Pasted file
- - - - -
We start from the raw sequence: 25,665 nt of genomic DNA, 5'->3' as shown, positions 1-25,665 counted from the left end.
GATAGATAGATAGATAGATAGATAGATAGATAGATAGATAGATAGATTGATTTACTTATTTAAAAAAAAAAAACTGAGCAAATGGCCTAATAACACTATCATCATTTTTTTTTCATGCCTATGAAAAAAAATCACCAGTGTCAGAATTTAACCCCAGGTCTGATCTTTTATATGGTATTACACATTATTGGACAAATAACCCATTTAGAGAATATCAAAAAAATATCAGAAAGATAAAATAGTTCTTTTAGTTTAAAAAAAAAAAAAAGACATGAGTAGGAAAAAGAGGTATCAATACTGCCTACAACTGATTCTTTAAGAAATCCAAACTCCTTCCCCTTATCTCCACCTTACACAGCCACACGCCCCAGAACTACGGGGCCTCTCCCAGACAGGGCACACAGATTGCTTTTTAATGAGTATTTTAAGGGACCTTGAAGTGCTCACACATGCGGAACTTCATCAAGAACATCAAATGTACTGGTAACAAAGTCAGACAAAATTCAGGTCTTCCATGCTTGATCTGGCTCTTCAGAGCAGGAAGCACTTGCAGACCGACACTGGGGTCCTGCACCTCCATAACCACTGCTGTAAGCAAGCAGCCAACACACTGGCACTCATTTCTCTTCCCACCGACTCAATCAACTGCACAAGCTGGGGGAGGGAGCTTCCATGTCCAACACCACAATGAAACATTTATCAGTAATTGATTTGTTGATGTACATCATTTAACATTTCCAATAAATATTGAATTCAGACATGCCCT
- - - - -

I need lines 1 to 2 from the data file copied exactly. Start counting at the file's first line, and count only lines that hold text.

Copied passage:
We start from the raw sequence: 25,665 nt of genomic DNA, 5'->3' as shown, positions 1-25,665 counted from the left end.
GATAGATAGATAGATAGATAGATAGATAGATAGATAGATAGATAGATTGATTTACTTATTTAAAAAAAAAAAACTGAGCAAATGGCCTAATAACACTATCATCATTTTTTTTTCATGCCTATGAAAAAAAATCACCAGTGTCAGAATTTAACCCCAGGTCTGATCTTTTATATGGTATTACACATTATTGGACAAATAACCCATTTAGAGAATATCAAAAAAATATCAGAAAGATAAAATAGTTCTTTTAGTTTAAAAAAAAAAAAAAGACATGAGTAGGAAAAAGAGGTATCAATACTGCCTACAACTGATTCTTTAAGAAATCCAAACTCCTTCCCCTTATCTCCACCTTACACAGCCACACGCCCCAGAACTACGGGGCCTCTCCCAGACAGGGCACACAGATTGCTTTTTAATGAGTATTTTAAGGGACCTTGAAGTGCTCACACATGCGGAACTTCATCAAGAACATCAAATGTACTGGTAACAAAGTCAGACAAAATTCAGGTCTTCCATGCTTGATCTGGCTCTTCAGAGCAGGAAGCACTTGCAGACCGACACTGGGGTCCTGCACCTCCATAACCACTGCTGTAAGCAAGCAGCCAACACACTGGCACTCATTTCTCTTCCCACCGACTCAATCAACTGCACAAGCTGGGGGAGGGAGCTTCCATGTCCAACACCACAATGAAACATTTATCAGTAATTGATTTGTTGATGTACATCATTTAACATTTCCAATAAATATTGAATTCAGACATGCCCT